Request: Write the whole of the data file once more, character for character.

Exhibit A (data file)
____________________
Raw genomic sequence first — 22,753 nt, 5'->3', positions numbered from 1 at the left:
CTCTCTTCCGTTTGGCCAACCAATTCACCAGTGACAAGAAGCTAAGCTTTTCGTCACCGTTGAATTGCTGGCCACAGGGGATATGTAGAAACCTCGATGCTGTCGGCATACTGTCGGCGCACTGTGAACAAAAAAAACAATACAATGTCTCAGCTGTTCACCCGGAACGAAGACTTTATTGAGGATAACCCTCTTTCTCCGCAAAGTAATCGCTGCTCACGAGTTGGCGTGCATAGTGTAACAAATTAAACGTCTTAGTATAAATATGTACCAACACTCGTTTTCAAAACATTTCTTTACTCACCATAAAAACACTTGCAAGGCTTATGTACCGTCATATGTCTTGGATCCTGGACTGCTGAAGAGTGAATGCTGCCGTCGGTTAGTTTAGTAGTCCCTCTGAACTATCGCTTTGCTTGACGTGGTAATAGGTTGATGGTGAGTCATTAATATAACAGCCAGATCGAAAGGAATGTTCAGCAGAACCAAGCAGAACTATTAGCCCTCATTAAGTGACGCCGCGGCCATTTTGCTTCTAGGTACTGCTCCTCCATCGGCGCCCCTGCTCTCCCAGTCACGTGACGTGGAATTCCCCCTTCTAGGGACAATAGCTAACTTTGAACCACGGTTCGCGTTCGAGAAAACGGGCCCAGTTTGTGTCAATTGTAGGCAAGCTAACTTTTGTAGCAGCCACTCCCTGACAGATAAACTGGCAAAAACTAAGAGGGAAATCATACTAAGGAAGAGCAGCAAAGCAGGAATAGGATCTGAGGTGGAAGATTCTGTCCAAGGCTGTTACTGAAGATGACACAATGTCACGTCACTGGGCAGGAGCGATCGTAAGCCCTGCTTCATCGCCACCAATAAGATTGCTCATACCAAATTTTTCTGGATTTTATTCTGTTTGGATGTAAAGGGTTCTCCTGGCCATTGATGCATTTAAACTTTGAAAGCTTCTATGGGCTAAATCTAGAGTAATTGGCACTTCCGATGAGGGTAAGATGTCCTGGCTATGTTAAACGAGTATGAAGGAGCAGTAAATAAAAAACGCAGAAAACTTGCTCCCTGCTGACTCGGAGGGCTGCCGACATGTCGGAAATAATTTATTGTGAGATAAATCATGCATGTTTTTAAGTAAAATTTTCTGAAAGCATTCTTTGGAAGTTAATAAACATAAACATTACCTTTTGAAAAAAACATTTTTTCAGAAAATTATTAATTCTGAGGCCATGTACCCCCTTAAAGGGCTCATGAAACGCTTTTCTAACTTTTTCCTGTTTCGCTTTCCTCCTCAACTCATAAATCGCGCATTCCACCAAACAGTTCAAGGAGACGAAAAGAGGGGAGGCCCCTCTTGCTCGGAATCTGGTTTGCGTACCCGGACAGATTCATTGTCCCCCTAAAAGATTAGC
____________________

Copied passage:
Raw genomic sequence first — 22,753 nt, 5'->3', positions numbered from 1 at the left:
CTCTCTTCCGTTTGGCCAACCAATTCACCAGTGACAAGAAGCTAAGCTTTTCGTCACCGTTGAATTGCTGGCCACAGGGGATATGTAGAAACCTCGATGCTGTCGGCATACTGTCGGCGCACTGTGAACAAAAAAAACAATACAATGTCTCAGCTGTTCACCCGGAACGAAGACTTTATTGAGGATAACCCTCTTTCTCCGCAAAGTAATCGCTGCTCACGAGTTGGCGTGCATAGTGTAACAAATTAAACGTCTTAGTATAAATATGTACCAACACTCGTTTTCAAAACATTTCTTTACTCACCATAAAAACACTTGCAAGGCTTATGTACCGTCATATGTCTTGGATCCTGGACTGCTGAAGAGTGAATGCTGCCGTCGGTTAGTTTAGTAGTCCCTCTGAACTATCGCTTTGCTTGACGTGGTAATAGGTTGATGGTGAGTCATTAATATAACAGCCAGATCGAAAGGAATGTTCAGCAGAACCAAGCAGAACTATTAGCCCTCATTAAGTGACGCCGCGGCCATTTTGCTTCTAGGTACTGCTCCTCCATCGGCGCCCCTGCTCTCCCAGTCACGTGACGTGGAATTCCCCCTTCTAGGGACAATAGCTAACTTTGAACCACGGTTCGCGTTCGAGAAAACGGGCCCAGTTTGTGTCAATTGTAGGCAAGCTAACTTTTGTAGCAGCCACTCCCTGACAGATAAACTGGCAAAAACTAAGAGGGAAATCATACTAAGGAAGAGCAGCAAAGCAGGAATAGGATCTGAGGTGGAAGATTCTGTCCAAGGCTGTTACTGAAGATGACACAATGTCACGTCACTGGGCAGGAGCGATCGTAAGCCCTGCTTCATCGCCACCAATAAGATTGCTCATACCAAATTTTTCTGGATTTTATTCTGTTTGGATGTAAAGGGTTCTCCTGGCCATTGATGCATTTAAACTTTGAAAGCTTCTATGGGCTAAATCTAGAGTAATTGGCACTTCCGATGAGGGTAAGATGTCCTGGCTATGTTAAACGAGTATGAAGGAGCAGTAAATAAAAAACGCAGAAAACTTGCTCCCTGCTGACTCGGAGGGCTGCCGACATGTCGGAAATAATTTATTGTGAGATAAATCATGCATGTTTTTAAGTAAAATTTTCTGAAAGCATTCTTTGGAAGTTAATAAACATAAACATTACCTTTTGAAAAAAACATTTTTTCAGAAAATTATTAATTCTGAGGCCATGTACCCCCTTAAAGGGCTCATGAAACGCTTTTCTAACTTTTTCCTGTTTCGCTTTCCTCCTCAACTCATAAATCGCGCATTCCACCAAACAGTTCAAGGAGACGAAAAGAGGGGAGGCCCCTCTTGCTCGGAATCTGGTTTGCGTACCCGGACAGATTCATTGTCCCCCTAAAAGATTAGC